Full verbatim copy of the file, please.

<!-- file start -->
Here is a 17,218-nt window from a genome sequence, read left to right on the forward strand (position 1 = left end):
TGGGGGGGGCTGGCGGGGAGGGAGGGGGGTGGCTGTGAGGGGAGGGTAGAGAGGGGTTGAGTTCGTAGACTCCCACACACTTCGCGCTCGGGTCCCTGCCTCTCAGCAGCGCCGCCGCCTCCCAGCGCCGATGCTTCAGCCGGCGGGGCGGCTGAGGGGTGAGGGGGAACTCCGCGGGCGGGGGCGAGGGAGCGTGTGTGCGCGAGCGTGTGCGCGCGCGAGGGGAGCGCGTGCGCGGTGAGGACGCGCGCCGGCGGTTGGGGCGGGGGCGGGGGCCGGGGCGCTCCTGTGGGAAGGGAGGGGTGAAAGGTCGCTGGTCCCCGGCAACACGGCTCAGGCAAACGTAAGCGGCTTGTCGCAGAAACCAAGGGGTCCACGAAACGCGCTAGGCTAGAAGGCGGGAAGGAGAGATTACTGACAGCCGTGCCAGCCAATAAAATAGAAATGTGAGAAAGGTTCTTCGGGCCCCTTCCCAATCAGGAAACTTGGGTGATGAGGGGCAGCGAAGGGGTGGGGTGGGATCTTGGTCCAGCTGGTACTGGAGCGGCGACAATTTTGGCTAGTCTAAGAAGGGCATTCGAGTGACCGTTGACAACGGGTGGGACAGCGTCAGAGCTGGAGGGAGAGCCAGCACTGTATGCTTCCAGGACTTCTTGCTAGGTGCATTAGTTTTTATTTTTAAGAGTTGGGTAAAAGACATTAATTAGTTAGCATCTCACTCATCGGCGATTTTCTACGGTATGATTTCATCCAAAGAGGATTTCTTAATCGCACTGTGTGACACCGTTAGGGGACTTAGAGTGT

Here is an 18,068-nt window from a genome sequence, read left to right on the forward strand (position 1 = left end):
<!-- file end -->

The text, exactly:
Here is a 17,218-nt window from a genome sequence, read left to right on the forward strand (position 1 = left end):
TGGGGGGGGCTGGCGGGGAGGGAGGGGGGTGGCTGTGAGGGGAGGGTAGAGAGGGGTTGAGTTCGTAGACTCCCACACACTTCGCGCTCGGGTCCCTGCCTCTCAGCAGCGCCGCCGCCTCCCAGCGCCGATGCTTCAGCCGGCGGGGCGGCTGAGGGGTGAGGGGGAACTCCGCGGGCGGGGGCGAGGGAGCGTGTGTGCGCGAGCGTGTGCGCGCGCGAGGGGAGCGCGTGCGCGGTGAGGACGCGCGCCGGCGGTTGGGGCGGGGGCGGGGGCCGGGGCGCTCCTGTGGGAAGGGAGGGGTGAAAGGTCGCTGGTCCCCGGCAACACGGCTCAGGCAAACGTAAGCGGCTTGTCGCAGAAACCAAGGGGTCCACGAAACGCGCTAGGCTAGAAGGCGGGAAGGAGAGATTACTGACAGCCGTGCCAGCCAATAAAATAGAAATGTGAGAAAGGTTCTTCGGGCCCCTTCCCAATCAGGAAACTTGGGTGATGAGGGGCAGCGAAGGGGTGGGGTGGGATCTTGGTCCAGCTGGTACTGGAGCGGCGACAATTTTGGCTAGTCTAAGAAGGGCATTCGAGTGACCGTTGACAACGGGTGGGACAGCGTCAGAGCTGGAGGGAGAGCCAGCACTGTATGCTTCCAGGACTTCTTGCTAGGTGCATTAGTTTTTATTTTTAAGAGTTGGGTAAAAGACATTAATTAGTTAGCATCTCACTCATCGGCGATTTTCTACGGTATGATTTCATCCAAAGAGGATTTCTTAATCGCACTGTGTGACACCGTTAGGGGACTTAGAGTGT

Here is an 18,068-nt window from a genome sequence, read left to right on the forward strand (position 1 = left end):